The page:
Medicare Part D Supplemental Insurance and the Medicare Doughnut Hole
Question: What is the Medicare doughnut hole?
Answer: The Medicare doughnut hole refers to a gap in coverage experienced by seniors who are enrolled in Medicare Part A and Part B, and who purchase Medicare Part D supplemental insurance for prescription drug benefits.
Those who purchase the supplemental insurance must pay a $310 deductible before prescription drug benefits kick in. At that point, beneficiaries pay for 25% of drug costs. The doughnut hole occurs when there is a difference between the initial coverage limit for prescription drugs, $2,830 annually, and the catastrophic coverage threshold. Once the initial coverage benefit has been surpassed, seniors must then pay the full price of medications until an additional $3,610 has been spent. Catastrophic coverage then kicks in and participants then pay 5% of the cost of their medications.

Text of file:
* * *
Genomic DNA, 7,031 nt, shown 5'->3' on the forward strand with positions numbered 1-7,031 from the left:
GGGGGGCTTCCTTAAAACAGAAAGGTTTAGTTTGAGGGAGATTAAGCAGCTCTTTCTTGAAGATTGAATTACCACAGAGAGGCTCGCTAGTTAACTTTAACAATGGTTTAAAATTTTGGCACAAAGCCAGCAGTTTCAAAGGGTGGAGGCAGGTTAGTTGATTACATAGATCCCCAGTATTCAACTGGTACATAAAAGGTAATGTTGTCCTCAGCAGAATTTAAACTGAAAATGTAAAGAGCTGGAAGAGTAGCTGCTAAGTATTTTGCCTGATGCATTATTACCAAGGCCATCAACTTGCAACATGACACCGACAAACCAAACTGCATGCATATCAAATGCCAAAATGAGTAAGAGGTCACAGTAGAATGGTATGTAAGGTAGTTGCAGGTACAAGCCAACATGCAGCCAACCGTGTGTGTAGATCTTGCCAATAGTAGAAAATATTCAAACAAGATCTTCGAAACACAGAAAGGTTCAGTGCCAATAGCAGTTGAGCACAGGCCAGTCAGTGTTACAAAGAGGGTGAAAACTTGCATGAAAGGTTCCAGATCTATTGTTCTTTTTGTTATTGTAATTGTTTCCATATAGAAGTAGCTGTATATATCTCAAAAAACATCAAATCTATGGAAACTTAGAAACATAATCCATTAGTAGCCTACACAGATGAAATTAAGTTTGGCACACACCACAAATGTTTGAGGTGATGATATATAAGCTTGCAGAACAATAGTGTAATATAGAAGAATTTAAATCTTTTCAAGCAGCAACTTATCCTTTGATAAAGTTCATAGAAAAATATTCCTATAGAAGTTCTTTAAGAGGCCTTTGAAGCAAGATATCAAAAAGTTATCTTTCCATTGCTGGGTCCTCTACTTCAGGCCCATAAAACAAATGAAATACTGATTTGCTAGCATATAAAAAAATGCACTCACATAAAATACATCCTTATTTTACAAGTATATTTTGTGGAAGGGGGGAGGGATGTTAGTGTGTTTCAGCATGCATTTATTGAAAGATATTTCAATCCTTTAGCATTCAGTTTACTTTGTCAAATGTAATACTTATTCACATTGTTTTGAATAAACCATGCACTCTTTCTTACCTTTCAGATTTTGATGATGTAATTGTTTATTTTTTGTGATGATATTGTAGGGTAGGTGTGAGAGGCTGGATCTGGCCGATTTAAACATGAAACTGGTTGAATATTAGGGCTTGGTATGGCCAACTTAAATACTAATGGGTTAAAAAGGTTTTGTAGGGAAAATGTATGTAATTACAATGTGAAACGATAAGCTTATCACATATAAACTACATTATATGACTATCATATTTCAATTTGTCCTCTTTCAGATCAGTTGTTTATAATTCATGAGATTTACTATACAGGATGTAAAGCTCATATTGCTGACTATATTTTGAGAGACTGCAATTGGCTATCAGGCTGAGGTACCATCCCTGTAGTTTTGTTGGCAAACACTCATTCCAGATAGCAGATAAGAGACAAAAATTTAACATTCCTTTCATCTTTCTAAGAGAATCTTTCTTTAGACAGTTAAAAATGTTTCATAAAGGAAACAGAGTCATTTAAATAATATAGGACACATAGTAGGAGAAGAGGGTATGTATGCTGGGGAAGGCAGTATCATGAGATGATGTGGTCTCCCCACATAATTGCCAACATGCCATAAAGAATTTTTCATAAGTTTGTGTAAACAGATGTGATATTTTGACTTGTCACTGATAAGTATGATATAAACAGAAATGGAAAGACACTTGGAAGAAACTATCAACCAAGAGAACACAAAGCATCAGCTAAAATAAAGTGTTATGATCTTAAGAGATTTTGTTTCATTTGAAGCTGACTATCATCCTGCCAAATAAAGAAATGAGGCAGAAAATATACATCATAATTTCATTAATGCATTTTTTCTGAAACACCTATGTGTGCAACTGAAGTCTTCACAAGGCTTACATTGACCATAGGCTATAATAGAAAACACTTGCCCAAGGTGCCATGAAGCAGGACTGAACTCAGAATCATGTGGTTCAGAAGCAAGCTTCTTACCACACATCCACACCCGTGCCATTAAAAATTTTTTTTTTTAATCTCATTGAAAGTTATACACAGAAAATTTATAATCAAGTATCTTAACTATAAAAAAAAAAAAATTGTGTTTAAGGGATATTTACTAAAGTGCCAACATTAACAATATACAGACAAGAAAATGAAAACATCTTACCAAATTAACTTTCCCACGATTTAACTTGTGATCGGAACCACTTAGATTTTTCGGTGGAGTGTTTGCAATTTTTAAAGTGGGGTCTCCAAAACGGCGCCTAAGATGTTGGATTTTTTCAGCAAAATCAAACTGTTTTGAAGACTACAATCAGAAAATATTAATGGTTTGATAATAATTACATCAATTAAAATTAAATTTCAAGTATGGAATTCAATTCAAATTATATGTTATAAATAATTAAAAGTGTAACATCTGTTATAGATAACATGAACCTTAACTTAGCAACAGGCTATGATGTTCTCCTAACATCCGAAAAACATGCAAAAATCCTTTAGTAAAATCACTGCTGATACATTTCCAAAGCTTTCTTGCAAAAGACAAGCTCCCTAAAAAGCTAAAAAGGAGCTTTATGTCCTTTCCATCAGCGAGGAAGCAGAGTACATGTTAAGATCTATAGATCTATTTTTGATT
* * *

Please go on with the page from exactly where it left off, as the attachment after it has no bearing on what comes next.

Does the Health Care Bill Address the Doughnut Hole?
Yes, but the changes are set to take place over a number of years:
Beginning in 2010, beneficiaries who enter the doughnut hole receive a $250 check
In January 2011, beneficiaries in the coverage gap get 50% off brand-name drugs
Starting in 2013 the federal government begins giving seniors who hit the coverage gap subsidies for brand-name drugs. The subsidies begin at 2.5% of the cost of the prescriptions, but subsidies gradually increase to 25% in 2020. By 2020, discounts and subsidies should cover 75% of brand-name drug costs
Generic drugs are also addressed in the health care reform bill. In 2011 government subsidies cover 7% of generic drug costs, and by 2020 phased-in increases should cover 75% of generic drug costs
Is Congress Still Looking at the Doughnut Hole?
According to published reports, Congress is looking at ways to shorten the timeframes and provide relief to seniors before 2020.